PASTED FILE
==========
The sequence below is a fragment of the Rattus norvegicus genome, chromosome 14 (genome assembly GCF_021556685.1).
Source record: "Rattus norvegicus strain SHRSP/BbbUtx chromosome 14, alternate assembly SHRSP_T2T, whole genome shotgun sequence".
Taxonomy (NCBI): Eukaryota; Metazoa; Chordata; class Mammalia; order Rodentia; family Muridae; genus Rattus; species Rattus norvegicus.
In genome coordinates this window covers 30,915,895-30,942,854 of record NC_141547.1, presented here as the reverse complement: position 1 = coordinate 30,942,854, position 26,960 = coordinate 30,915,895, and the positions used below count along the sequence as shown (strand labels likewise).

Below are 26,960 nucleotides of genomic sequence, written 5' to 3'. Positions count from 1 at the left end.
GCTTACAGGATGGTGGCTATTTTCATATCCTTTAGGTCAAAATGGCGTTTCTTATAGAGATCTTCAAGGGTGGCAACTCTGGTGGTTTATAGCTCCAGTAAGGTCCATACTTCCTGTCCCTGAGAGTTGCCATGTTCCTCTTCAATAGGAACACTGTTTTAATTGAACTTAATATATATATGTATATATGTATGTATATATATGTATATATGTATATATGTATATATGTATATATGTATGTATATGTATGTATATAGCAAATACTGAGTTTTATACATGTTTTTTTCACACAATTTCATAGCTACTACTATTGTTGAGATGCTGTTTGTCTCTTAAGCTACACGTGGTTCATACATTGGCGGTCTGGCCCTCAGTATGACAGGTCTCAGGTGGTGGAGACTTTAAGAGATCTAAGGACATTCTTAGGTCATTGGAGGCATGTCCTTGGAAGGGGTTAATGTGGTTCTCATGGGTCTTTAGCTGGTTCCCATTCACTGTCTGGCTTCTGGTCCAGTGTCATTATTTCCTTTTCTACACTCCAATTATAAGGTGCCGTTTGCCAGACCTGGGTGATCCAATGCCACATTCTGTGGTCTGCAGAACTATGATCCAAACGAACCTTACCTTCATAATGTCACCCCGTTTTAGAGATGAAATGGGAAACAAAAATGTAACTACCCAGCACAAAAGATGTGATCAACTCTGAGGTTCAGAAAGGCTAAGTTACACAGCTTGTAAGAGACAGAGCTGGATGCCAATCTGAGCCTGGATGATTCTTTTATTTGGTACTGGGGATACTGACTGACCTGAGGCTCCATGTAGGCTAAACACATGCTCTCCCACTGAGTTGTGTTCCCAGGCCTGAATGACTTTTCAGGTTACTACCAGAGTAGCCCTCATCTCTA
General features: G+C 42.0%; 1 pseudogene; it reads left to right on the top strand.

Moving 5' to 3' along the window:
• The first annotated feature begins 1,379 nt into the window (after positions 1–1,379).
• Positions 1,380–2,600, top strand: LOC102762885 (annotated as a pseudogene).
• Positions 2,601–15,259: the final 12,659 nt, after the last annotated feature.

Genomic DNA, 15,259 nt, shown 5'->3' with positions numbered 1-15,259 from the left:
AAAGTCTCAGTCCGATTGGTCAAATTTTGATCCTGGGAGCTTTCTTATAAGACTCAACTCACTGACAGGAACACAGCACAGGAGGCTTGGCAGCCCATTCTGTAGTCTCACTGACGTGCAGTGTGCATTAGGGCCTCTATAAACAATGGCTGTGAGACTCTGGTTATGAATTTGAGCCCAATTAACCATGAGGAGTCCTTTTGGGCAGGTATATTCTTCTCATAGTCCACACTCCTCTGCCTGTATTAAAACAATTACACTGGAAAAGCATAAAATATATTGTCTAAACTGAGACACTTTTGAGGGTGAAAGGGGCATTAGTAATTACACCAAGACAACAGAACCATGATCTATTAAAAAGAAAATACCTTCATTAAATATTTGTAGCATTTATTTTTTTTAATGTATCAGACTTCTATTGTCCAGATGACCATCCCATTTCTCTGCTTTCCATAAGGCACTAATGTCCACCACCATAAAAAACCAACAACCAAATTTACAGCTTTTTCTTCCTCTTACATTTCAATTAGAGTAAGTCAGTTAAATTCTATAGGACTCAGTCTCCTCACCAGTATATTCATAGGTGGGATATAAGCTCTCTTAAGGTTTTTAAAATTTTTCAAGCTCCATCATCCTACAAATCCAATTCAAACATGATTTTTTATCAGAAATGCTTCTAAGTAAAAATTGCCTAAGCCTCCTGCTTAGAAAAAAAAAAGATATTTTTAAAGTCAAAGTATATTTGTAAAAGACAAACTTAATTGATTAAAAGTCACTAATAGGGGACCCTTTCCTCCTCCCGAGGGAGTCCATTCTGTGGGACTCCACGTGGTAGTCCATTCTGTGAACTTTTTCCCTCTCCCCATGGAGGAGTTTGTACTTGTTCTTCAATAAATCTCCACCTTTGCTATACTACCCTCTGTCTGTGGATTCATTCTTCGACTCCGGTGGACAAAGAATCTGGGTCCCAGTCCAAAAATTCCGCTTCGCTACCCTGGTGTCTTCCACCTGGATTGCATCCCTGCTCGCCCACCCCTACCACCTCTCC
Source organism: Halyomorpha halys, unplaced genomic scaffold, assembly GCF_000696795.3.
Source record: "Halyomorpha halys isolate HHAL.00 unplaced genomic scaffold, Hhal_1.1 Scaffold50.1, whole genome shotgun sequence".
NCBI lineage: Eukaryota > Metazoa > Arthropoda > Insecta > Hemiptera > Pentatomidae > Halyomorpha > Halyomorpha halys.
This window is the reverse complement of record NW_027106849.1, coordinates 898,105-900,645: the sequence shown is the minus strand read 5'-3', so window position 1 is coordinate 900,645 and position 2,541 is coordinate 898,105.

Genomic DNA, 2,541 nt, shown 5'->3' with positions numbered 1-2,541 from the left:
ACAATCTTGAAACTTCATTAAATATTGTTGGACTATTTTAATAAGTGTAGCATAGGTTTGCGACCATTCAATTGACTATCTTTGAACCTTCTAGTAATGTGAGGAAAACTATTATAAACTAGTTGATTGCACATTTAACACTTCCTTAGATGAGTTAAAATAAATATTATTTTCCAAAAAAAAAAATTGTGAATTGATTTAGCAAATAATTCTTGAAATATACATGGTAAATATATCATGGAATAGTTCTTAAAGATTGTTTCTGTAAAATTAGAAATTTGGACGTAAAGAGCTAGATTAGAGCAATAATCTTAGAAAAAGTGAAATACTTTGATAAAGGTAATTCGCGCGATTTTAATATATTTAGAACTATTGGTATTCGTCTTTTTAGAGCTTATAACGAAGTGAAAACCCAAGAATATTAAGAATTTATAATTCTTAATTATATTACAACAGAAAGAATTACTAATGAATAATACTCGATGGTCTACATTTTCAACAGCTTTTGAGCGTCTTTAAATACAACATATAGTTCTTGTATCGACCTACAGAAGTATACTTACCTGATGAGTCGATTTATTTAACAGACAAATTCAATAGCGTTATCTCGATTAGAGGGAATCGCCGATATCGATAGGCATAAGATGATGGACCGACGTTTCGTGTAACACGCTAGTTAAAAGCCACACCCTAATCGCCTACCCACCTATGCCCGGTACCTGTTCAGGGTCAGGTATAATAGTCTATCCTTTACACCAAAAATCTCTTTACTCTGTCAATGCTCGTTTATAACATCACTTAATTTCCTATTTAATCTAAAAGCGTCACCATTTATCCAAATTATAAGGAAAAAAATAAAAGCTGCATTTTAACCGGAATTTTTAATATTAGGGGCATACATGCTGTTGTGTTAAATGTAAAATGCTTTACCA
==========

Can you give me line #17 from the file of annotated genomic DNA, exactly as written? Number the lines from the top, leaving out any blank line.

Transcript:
This window is the reverse complement of record NW_027106849.1, coordinates 898,105-900,645: the sequence shown is the minus strand read 5'-3', so window position 1 is coordinate 900,645 and position 2,541 is coordinate 898,105.